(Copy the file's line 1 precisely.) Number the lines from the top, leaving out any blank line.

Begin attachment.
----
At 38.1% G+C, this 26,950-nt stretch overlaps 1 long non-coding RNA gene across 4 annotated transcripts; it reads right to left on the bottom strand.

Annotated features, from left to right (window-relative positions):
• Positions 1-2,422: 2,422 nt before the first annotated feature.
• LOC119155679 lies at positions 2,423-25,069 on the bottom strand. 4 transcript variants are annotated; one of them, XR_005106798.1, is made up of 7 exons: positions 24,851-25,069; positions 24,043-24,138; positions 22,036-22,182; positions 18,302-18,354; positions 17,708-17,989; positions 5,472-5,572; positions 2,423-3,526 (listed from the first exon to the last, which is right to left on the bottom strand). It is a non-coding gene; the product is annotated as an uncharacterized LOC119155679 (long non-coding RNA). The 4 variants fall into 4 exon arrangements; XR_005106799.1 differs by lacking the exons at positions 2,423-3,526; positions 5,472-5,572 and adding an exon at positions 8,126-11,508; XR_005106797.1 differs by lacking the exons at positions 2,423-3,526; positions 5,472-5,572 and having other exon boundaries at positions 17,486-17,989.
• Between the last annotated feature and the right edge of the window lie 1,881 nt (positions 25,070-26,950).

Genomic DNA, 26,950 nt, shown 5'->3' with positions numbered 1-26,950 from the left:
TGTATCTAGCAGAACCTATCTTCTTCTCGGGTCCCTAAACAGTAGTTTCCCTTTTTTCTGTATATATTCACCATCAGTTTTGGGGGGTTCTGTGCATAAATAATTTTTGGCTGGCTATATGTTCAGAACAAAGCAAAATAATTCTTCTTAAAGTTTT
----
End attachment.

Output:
At 38.1% G+C, this 26,950-nt stretch overlaps 1 long non-coding RNA gene across 4 annotated transcripts; it reads right to left on the bottom strand.